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Unemployment checks no longer part of summer break, COA rules

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Finding that an addition to the state’s statute did not change the intent of the law, the Indiana Court of Appeals ruled that school bus drivers in Anderson were rightly denied their unemployment checks.

The Court of Appeals affirmed the denial of unemployment compensation in D.B., et al v. Review Board of the Indiana Department of Workforce Development, Department of Workforce Development and Anderson Transit System, Inc., 93A02-1301-EX-71.

For several years, school bus drivers, who are owners or employees of Anderson Transit, and contracted with Anderson Public Schools had been able to apply for and receive unemployment insurance during summer breaks.

However, at the end of the 2011-2012 school year, the Review Board of the Department of Workforce Development denied the applications on the grounds that changes to statutory language made the drivers ineligible for payments. In particular, the board found that the school system’s yearly summer break constituted a vacation and that the drivers had “reasonable assurance” their jobs would return when classes restarted, so they did not meet the requirements for unemployment compensation.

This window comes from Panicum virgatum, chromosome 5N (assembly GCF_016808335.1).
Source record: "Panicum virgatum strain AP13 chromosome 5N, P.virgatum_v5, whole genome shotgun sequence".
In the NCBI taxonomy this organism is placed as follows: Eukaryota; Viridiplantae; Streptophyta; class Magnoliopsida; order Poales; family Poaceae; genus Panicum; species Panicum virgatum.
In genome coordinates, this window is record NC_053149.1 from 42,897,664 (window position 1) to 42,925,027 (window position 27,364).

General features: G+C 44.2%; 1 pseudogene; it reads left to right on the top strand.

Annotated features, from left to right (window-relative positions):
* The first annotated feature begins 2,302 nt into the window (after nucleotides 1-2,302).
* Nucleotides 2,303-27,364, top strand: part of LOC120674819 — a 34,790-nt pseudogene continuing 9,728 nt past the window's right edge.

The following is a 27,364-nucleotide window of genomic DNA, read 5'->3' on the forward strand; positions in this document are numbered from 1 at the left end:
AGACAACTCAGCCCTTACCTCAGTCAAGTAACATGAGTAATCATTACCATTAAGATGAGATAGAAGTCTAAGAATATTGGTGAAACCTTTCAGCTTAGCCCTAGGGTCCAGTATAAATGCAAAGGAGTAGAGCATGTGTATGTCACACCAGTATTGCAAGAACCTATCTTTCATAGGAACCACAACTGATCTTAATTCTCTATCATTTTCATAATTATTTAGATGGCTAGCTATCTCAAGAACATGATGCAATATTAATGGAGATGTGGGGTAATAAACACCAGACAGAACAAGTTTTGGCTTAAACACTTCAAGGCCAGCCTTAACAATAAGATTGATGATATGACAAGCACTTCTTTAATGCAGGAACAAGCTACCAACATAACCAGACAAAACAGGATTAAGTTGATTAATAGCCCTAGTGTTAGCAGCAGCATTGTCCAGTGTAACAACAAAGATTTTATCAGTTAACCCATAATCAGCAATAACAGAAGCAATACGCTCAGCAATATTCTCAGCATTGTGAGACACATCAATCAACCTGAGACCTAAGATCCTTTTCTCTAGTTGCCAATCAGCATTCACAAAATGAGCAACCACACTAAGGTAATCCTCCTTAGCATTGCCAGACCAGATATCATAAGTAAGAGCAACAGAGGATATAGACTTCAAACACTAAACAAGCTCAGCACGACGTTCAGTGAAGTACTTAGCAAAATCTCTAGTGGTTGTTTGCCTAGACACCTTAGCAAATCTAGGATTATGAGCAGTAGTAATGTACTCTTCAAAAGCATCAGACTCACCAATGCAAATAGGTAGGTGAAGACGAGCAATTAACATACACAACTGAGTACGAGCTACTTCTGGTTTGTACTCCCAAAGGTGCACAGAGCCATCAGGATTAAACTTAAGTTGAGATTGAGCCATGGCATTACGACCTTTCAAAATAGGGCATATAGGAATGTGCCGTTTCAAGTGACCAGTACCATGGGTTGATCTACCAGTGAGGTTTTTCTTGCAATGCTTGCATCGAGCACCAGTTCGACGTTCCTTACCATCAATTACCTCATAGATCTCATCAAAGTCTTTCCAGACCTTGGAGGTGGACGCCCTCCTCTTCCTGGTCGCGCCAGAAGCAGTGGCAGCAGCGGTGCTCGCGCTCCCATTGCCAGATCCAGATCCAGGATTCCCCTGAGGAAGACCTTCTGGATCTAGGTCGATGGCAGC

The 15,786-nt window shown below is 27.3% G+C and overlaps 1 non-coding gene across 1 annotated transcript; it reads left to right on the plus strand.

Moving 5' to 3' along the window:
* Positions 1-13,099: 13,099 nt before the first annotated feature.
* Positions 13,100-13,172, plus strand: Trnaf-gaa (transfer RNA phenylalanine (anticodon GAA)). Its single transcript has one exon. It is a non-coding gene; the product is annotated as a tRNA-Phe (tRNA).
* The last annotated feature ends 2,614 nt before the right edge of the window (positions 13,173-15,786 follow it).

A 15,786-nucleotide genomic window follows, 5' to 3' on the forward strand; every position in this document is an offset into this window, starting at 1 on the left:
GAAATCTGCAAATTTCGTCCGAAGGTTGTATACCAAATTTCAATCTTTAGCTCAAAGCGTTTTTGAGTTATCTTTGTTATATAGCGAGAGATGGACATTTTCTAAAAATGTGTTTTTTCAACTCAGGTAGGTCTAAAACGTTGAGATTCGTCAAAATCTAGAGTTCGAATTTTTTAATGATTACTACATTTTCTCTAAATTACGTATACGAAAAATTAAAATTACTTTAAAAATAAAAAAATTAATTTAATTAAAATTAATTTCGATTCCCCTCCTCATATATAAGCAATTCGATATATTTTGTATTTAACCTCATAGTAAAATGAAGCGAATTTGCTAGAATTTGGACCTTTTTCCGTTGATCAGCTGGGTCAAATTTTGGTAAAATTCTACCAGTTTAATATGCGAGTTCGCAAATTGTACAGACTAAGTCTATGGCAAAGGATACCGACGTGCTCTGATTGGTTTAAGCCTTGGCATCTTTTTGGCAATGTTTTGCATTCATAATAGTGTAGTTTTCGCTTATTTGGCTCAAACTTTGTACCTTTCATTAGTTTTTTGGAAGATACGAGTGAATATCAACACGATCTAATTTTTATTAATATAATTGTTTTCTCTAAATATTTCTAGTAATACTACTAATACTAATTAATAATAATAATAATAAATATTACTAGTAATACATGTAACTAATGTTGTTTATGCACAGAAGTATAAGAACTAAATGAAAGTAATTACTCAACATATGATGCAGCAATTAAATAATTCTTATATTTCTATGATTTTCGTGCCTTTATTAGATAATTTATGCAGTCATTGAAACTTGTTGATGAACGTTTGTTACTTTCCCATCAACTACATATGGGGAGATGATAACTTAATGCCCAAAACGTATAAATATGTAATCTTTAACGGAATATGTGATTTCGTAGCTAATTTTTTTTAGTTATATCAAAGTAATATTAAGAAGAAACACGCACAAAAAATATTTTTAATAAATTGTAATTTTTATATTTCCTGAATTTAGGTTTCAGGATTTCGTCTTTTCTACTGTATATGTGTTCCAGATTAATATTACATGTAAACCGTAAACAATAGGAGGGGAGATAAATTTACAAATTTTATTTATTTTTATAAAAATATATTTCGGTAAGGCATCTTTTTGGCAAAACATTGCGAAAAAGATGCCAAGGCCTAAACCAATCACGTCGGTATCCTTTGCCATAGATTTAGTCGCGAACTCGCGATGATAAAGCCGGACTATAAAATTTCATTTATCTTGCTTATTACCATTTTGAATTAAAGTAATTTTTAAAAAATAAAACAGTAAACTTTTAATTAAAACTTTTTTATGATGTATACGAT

During legislative sessions in 2011 and 2012, the Indiana General Assembly added and amended Indiana Code 22-4-3-5 which dealt with the definition of unemployment.

The drivers argued, in part, that the board was construing the vacation provisions in the amended statute too broadly. They asserted that previous decisions from the Indiana Court of Appeals and the Indiana Supreme Court have held that unpaid shutdowns, like the one the drivers experienced every summer, was a layoff and therefore compensable under state law.

The Court of Appeals disagreed. It noted that even before the enactment of I.C. 22-4-3-5, Indiana law recognized that a mandatory vacation or shutdown did not entitle the employees to unemployment checks. Although the Legislature enacted a law that seemed to modify common law by statute, the appeals court stated it presumed the General Assembly was aware of the common law and did not intend to change it more than the new provisions allowed.
 

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